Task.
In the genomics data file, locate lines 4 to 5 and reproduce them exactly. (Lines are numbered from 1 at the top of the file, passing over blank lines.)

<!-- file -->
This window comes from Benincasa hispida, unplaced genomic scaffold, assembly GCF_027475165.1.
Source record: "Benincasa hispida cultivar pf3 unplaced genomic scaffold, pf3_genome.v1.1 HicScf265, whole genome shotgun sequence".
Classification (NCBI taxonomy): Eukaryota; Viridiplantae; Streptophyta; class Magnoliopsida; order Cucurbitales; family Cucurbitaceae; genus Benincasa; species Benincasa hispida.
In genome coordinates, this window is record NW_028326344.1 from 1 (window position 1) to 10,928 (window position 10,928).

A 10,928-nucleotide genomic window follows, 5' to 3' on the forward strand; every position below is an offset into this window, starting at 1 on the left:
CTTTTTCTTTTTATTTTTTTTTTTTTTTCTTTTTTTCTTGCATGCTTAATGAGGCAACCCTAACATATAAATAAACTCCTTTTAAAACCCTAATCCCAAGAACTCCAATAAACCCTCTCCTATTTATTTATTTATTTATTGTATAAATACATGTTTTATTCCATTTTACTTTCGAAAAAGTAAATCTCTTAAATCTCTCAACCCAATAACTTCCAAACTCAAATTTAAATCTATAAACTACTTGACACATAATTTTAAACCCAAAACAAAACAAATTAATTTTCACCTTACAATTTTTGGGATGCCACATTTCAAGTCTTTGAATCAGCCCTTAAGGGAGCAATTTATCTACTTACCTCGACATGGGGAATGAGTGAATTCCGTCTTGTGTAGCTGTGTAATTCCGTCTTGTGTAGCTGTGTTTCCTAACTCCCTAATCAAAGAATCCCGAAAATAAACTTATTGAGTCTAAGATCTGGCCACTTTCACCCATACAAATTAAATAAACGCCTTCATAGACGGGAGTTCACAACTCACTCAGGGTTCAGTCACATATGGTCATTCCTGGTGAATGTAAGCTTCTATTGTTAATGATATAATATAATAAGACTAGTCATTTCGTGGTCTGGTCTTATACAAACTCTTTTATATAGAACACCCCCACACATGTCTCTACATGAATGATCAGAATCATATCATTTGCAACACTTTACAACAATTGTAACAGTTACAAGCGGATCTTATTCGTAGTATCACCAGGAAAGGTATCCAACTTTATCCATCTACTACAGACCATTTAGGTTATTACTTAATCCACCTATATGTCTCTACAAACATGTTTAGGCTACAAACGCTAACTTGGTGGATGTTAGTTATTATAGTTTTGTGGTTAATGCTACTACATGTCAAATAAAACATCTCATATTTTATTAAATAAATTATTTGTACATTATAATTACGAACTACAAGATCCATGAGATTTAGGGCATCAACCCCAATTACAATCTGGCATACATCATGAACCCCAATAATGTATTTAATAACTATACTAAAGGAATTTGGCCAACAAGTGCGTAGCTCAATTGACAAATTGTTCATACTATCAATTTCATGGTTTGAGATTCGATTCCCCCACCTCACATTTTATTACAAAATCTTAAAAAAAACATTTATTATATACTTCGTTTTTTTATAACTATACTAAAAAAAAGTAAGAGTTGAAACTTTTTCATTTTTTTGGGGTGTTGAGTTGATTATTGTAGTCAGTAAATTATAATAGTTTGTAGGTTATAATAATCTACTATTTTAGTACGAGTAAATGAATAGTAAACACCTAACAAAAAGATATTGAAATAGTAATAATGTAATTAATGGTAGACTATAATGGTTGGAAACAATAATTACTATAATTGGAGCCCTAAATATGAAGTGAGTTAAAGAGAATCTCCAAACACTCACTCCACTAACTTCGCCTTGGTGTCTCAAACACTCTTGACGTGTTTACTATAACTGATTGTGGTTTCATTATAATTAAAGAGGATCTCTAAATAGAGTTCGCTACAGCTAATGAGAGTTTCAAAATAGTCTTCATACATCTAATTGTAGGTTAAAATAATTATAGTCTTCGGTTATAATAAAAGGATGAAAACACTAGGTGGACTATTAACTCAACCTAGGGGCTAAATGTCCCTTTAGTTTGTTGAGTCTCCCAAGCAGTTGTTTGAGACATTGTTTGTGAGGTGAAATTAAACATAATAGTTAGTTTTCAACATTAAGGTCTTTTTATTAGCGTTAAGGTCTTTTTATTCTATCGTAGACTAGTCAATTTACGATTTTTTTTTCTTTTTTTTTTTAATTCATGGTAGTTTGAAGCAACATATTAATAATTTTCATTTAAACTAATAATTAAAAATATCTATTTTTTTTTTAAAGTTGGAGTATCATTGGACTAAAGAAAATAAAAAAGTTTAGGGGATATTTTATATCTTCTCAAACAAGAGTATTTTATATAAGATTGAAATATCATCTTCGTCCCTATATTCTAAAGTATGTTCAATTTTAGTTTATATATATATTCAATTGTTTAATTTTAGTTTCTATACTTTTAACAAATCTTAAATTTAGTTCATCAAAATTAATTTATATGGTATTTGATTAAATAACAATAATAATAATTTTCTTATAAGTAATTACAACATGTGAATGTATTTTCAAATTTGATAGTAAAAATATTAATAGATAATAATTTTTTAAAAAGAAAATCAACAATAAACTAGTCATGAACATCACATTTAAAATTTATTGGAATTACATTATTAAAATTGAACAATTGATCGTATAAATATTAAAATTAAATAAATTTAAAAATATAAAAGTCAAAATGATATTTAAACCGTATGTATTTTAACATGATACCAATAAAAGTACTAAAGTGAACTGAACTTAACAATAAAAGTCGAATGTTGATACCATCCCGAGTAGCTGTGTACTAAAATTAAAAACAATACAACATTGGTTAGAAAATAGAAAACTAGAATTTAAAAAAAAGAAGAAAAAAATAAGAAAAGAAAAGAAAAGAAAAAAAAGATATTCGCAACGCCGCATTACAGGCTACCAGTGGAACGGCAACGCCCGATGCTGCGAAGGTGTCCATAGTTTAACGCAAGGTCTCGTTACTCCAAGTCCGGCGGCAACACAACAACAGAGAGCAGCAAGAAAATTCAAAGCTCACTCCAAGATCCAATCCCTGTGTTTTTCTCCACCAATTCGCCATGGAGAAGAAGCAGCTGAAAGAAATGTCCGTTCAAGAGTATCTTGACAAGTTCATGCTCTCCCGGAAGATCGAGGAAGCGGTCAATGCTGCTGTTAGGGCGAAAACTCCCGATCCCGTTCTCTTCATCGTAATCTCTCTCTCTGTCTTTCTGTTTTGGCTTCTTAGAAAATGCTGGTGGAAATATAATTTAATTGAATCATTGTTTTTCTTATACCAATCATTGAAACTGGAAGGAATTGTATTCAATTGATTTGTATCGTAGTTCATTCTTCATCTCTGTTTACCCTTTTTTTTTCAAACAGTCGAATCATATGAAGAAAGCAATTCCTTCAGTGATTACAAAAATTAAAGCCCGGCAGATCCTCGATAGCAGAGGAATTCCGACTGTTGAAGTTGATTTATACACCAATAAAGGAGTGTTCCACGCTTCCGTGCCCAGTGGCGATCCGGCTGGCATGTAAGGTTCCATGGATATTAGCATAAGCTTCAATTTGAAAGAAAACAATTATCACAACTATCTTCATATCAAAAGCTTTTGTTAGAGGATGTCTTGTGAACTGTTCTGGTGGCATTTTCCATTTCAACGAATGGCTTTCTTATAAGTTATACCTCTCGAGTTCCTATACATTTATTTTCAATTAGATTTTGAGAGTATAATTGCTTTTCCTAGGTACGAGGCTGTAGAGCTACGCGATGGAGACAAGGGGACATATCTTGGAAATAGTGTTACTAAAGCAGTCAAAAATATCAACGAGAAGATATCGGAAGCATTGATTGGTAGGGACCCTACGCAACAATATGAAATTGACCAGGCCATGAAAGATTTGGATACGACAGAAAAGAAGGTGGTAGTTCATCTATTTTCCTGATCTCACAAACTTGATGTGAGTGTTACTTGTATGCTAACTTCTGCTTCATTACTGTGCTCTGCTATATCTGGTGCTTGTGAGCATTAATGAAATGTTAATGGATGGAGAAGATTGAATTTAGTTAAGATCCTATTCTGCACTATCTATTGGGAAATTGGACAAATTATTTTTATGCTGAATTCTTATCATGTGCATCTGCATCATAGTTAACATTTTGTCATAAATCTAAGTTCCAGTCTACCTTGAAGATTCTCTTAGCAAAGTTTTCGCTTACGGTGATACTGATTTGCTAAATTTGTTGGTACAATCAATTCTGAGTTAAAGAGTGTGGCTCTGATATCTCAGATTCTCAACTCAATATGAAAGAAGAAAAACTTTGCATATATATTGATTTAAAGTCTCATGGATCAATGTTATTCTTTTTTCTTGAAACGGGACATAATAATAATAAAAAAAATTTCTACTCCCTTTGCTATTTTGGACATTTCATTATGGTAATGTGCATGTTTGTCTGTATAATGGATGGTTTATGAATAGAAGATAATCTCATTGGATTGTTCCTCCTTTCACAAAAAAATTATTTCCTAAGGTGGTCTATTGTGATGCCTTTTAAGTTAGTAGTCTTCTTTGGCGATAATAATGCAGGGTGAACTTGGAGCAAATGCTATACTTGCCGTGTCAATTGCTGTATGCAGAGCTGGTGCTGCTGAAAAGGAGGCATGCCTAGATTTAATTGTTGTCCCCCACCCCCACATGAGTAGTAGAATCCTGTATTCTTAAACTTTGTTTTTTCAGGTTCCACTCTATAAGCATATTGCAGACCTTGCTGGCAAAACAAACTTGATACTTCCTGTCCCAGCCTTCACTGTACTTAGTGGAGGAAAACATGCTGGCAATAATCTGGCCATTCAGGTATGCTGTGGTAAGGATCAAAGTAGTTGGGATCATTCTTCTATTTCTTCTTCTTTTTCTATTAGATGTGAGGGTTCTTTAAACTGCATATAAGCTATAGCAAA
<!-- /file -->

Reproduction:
In genome coordinates, this window is record NW_028326344.1 from 1 (window position 1) to 10,928 (window position 10,928).

A 10,928-nucleotide genomic window follows, 5' to 3' on the forward strand; every position below is an offset into this window, starting at 1 on the left: